- Patent fees – If the university takes title of your invention from the federal government (if they funded your invention), they must file patent applications. You have to pay the university at least some and sometimes all of the past and future costs however. You pay the fees to the university who gets the patent using outside agents. Patent costs are very expensive. If the technology is promising, a university might give you a payment plan, such as $10,000 for ten months.
- Royalties on product – Universities are required by the Bayh-Dole Act to share royalties with the inventors (Code of Federal Regulations, 2013). Royalties range from 1% to 5% depending on if it is an FDA-approved product. You may be paid when you reach milestones.
- Equity – The amount of equity the university acquires can range from around 5% to 20% depending on whether or not it is diluted. It is higher if it is diluted. For example, equity may be 10% diluted but 5% non-diluted. There may be limits. After full dilution, you may only own a small percent of the company.
- What is dilution? Dilutive vs. non-dilutive funding describes whether or not the investor in your project gets the right to some of your business equity and profits (called dilutive because your individual equity and profit is diluted by their investment) or does not get any of your equity or current or future profits (called non-dilutive because your individual equity does not get diluted by their investment). You can set aside some shares to not be diluted by a dilutive investment so that you do not lose ownership of your company.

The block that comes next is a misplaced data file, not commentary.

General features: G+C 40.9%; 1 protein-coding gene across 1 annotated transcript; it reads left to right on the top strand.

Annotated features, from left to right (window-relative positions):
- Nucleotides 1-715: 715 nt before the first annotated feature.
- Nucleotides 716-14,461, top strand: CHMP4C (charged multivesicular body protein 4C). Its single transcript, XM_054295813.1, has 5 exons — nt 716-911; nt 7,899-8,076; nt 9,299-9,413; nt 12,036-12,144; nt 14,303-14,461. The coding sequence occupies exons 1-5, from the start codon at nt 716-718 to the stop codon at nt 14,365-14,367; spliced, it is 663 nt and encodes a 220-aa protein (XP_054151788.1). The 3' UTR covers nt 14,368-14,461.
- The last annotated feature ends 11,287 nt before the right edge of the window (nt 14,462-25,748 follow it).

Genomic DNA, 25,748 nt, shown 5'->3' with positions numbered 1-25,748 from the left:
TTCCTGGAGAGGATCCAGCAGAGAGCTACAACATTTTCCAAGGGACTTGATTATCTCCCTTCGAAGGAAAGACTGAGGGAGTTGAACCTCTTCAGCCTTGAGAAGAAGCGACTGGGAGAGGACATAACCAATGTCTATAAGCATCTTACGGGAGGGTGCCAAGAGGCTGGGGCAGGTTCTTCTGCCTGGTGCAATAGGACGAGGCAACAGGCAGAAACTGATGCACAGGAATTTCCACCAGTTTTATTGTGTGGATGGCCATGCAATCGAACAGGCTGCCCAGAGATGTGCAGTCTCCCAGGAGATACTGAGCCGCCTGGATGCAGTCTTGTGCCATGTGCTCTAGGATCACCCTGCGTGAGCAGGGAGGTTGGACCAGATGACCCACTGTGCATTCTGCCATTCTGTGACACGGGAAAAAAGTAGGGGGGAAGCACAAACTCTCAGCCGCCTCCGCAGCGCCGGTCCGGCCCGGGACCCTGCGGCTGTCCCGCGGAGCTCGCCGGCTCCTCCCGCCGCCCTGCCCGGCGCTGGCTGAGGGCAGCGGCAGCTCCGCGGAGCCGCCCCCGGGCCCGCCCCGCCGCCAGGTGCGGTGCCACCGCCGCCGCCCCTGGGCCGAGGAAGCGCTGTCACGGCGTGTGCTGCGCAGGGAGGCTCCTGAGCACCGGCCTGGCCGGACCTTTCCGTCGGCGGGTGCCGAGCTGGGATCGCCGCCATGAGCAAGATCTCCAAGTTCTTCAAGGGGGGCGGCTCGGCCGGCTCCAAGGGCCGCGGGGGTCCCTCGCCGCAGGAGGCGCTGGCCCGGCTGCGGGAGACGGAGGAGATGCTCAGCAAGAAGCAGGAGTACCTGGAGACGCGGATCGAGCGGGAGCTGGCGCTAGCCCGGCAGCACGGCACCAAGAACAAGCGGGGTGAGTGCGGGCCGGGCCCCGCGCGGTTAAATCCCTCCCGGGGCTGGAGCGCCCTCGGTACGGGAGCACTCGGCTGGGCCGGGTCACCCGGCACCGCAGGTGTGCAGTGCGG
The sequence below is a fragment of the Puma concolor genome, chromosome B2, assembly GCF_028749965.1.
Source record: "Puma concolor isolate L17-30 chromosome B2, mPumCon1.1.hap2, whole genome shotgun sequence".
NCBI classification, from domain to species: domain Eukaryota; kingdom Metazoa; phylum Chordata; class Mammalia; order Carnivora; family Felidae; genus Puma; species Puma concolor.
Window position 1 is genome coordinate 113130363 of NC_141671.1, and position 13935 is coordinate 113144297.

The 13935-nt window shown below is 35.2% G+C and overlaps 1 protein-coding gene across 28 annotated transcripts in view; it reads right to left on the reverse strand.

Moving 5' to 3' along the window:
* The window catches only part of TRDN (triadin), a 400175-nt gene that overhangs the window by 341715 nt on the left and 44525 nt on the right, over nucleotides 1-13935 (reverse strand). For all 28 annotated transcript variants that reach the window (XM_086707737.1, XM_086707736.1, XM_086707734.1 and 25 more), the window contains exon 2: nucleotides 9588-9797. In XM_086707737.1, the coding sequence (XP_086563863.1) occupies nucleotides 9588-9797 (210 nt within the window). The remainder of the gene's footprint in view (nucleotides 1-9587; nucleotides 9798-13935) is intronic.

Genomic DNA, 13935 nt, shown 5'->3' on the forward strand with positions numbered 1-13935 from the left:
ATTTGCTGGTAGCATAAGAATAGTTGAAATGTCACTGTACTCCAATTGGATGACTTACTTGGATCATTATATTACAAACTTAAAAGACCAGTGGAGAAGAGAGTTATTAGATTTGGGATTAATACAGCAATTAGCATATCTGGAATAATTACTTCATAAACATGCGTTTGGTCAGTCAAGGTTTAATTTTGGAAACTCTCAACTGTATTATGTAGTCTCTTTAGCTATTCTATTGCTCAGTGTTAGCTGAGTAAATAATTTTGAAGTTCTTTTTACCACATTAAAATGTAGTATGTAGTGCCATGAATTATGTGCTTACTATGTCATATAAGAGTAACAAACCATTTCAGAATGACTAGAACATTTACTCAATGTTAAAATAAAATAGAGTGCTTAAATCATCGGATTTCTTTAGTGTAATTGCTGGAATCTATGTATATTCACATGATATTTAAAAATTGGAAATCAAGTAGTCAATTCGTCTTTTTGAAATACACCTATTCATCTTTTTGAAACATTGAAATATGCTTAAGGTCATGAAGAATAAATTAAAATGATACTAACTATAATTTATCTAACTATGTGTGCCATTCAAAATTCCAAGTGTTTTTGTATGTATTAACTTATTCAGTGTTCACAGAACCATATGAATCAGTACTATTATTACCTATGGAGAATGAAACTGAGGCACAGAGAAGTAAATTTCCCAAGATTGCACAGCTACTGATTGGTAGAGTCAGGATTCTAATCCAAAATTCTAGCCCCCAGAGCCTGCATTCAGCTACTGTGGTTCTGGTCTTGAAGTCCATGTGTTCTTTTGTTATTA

- Diligence requirements – To ensure you are making progress, you may be obligated to achieve certain milestones, such as having a management team or business plan in place by a certain date. You may be obligated to stay in touch with the university. For example, they may require. . .
- A monthly update that describes the challenges you are having, progress made, or the reason why there hasn’t been progress.
- A certain amount of equity investments within a specified time period.
- A commercial sale by a certain date.
- FDA approval within a specified number of years.
- Exclusivity – For a successful startup, you want exclusive rights to the intellectual property, ideally worldwide. It would be difficult to raise funds without it.
- Licensed field – You want wide breadth for the license field of how you can use the IP. For example, if it’s a medical device that has multiple potential applications, you would want the license to apply to all applications.
- Licensed territory – Ideally, you would like the license to be worldwide.
- Right to sublicense – Ideally, you would be able to sublicense the invention to somebody else if you wanted.
- Post-licensing – Interactions continue after signing a licensing agreement. Communications continue, and there may be renegotiation.
Resources on University Licenses
Manbachi A, Kreamer-Tonin K, Walch P, et al. Starting a Medical Technology Venture as a Young Academic Innovator or Student Entrepreneur. Ann Biomed Eng. January 1, 2018;46(1):1–13. doi:10.1007/s10439-017-1938-x.
Marcus J. Think universities are making lots of money from inventions? Think again. The Hechinger Report. January 17, 2020.